The African Development Forum III (ADF III) focuses on regional economic integration in Africa in the context of the recent commitment by African Heads of State to create the African Union (AU). The launching of the AU at the Lusaka Summit of the Heads of State and Government in July represents a historic opportunity to accelerate regional integration – a challenge to Africa made all the more demanding today by the far-reaching changes occurring in the global economy. The Constitutive Act of the African Union calls for economic and monetary union. Special responsibility thereby falls upon all stakeholders, particularly the continent’s premier regional and sub-regional economic institutions – the Organization of African Unity (OAU) and its successor bodies, the Economic Commission for Africa (ECA), the African Development Bank (ADB), and the Regional Economic Communities (RECs).
Economic integration is an imperative if Africa is to achieve accelerated development. ADF III will reflect on the experience in Africa as well as other regions with regional integration, identify the priorities and policy options for accelerating regional integration in Africa, and elaborate the necessary steps for economic and monetary union in the African setting. It will bring together a wide spectrum of stakeholders -- government, parliaments, business, finance, labour, civil society, international organizations and the Diaspora -- to discuss these issues, refine options and seek consensus on the way ahead. Drawing on the political impetus from the coming in to force of the African Union, ADF III will help galvanize a broad-based inclusive process to harmonize and accelerate integration efforts in the continent and build consensus around the key strategic actions that need to be taken. It will also provide an opportunity to launch a process for the systematic monitoring of regional integration efforts in Africa.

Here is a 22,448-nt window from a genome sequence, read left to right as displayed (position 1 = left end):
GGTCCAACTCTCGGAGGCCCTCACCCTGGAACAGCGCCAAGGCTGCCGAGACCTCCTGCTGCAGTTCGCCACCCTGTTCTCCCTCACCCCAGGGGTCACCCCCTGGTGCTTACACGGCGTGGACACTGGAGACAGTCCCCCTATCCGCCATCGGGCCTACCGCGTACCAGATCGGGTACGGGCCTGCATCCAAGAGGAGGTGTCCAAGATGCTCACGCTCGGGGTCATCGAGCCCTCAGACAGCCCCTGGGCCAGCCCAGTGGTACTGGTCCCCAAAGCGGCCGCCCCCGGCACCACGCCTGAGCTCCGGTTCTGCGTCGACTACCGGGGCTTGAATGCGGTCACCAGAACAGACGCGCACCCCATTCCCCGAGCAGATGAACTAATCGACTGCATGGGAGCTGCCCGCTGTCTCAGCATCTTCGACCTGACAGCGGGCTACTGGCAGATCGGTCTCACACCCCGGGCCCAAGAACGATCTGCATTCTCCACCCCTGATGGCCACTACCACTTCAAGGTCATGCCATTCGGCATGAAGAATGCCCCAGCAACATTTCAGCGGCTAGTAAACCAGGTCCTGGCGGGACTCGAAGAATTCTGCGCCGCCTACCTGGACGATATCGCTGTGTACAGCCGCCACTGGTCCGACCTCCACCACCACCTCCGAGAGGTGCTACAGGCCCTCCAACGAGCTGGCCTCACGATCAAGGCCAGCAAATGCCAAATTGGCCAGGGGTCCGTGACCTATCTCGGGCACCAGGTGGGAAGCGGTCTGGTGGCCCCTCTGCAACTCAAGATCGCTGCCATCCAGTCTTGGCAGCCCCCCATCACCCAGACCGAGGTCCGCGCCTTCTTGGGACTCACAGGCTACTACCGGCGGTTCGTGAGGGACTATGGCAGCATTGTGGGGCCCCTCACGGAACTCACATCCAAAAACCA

In the short time since its existence, the ADF has registered significant impact and rapidly gained recognition as an effective forum for informed dialogue and consensus building on urgent development issues of relevance to Africa, and for agreeing on implementation priorities and strategies at national, sub-regional and regional levels. ADF 1999 focused on ways to accelerate the information revolution in Africa and ADF 2000 on Africa’s leadership challenge to manage the crisis of HIV/AIDS.
ADF III will focus on five thematic clusters: Economic Policies for Accelerating Regional Integration; Physical Integration through Infrastructure Development; Regional Approaches to Regional Issues; Institutional Arrangements and Capacity; andthe Peace and Security Architecture.
There is a powerful worldwide trend towards accelerated regional economic integration, driven by three economic superpowers: the U.S., the European Union (E.U.) and Japan. Propelled by globalization, the age of economic nationalism is over. There are also several experiments in sub-regional economic integration across the globe. The key lesson to be learned from these efforts is that regional integration is a politically driven process underpinned by the recognition that sovereign interests are best advanced through regional actions. Sustained political commitment is therefore a necessary first step towards regional integration.
The strong tradition of Pan-Africanism, as espoused by Kwame Nkrumah and other influential political leaders and thinkers of the independence era, provided a coherent political impetus for the continent’s unity. There have also been numerous attempts to promote political and economic integration during the last 40 years. While this has resulted in some advances in sub-regional cooperation and integration, Africa-wide integration efforts have so far yielded little practical outcome. Looking ahead, Africa’s particular circumstances makes regional integration in the context of globalization that much more difficult. Africa has the deepest levels of poverty, lowest share of world trade, and weakest development of human capital and infrastructure.